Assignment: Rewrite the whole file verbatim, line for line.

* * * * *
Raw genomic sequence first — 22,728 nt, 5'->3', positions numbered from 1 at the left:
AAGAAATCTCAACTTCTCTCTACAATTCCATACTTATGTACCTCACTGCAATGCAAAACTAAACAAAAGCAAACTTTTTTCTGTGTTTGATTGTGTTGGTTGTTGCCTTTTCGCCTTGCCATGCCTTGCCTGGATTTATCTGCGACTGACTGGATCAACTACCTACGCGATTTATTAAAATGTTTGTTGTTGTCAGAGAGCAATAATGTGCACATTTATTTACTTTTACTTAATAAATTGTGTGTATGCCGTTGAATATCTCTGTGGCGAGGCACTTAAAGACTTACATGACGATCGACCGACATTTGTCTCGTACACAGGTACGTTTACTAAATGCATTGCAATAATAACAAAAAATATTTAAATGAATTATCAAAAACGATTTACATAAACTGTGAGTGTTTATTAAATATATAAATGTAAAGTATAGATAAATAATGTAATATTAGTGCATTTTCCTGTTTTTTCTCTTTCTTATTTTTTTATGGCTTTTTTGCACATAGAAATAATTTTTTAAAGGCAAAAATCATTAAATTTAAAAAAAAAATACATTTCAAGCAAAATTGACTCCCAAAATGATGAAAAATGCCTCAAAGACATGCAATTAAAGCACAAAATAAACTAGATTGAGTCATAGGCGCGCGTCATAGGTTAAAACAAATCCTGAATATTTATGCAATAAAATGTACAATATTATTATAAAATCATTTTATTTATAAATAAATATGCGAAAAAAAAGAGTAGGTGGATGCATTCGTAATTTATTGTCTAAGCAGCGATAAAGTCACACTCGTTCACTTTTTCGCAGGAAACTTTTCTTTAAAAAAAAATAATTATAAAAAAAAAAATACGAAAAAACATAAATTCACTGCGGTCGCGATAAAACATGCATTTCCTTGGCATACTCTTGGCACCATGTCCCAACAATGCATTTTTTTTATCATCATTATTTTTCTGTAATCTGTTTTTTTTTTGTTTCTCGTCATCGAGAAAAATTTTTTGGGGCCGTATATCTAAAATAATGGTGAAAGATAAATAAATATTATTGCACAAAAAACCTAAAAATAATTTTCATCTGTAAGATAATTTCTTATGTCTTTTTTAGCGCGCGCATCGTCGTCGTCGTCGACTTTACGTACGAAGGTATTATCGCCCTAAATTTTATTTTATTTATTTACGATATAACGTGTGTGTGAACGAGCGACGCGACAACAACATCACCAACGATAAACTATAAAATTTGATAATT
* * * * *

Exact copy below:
Raw genomic sequence first — 22,728 nt, 5'->3', positions numbered from 1 at the left:
AAGAAATCTCAACTTCTCTCTACAATTCCATACTTATGTACCTCACTGCAATGCAAAACTAAACAAAAGCAAACTTTTTTCTGTGTTTGATTGTGTTGGTTGTTGCCTTTTCGCCTTGCCATGCCTTGCCTGGATTTATCTGCGACTGACTGGATCAACTACCTACGCGATTTATTAAAATGTTTGTTGTTGTCAGAGAGCAATAATGTGCACATTTATTTACTTTTACTTAATAAATTGTGTGTATGCCGTTGAATATCTCTGTGGCGAGGCACTTAAAGACTTACATGACGATCGACCGACATTTGTCTCGTACACAGGTACGTTTACTAAATGCATTGCAATAATAACAAAAAATATTTAAATGAATTATCAAAAACGATTTACATAAACTGTGAGTGTTTATTAAATATATAAATGTAAAGTATAGATAAATAATGTAATATTAGTGCATTTTCCTGTTTTTTCTCTTTCTTATTTTTTTATGGCTTTTTTGCACATAGAAATAATTTTTTAAAGGCAAAAATCATTAAATTTAAAAAAAAAATACATTTCAAGCAAAATTGACTCCCAAAATGATGAAAAATGCCTCAAAGACATGCAATTAAAGCACAAAATAAACTAGATTGAGTCATAGGCGCGCGTCATAGGTTAAAACAAATCCTGAATATTTATGCAATAAAATGTACAATATTATTATAAAATCATTTTATTTATAAATAAATATGCGAAAAAAAAGAGTAGGTGGATGCATTCGTAATTTATTGTCTAAGCAGCGATAAAGTCACACTCGTTCACTTTTTCGCAGGAAACTTTTCTTTAAAAAAAAATAATTATAAAAAAAAAAATACGAAAAAACATAAATTCACTGCGGTCGCGATAAAACATGCATTTCCTTGGCATACTCTTGGCACCATGTCCCAACAATGCATTTTTTTTATCATCATTATTTTTCTGTAATCTGTTTTTTTTTTGTTTCTCGTCATCGAGAAAAATTTTTTGGGGCCGTATATCTAAAATAATGGTGAAAGATAAATAAATATTATTGCACAAAAAACCTAAAAATAATTTTCATCTGTAAGATAATTTCTTATGTCTTTTTTAGCGCGCGCATCGTCGTCGTCGTCGACTTTACGTACGAAGGTATTATCGCCCTAAATTTTATTTTATTTATTTACGATATAACGTGTGTGTGAACGAGCGACGCGACAACAACATCACCAACGATAAACTATAAAATTTGATAATT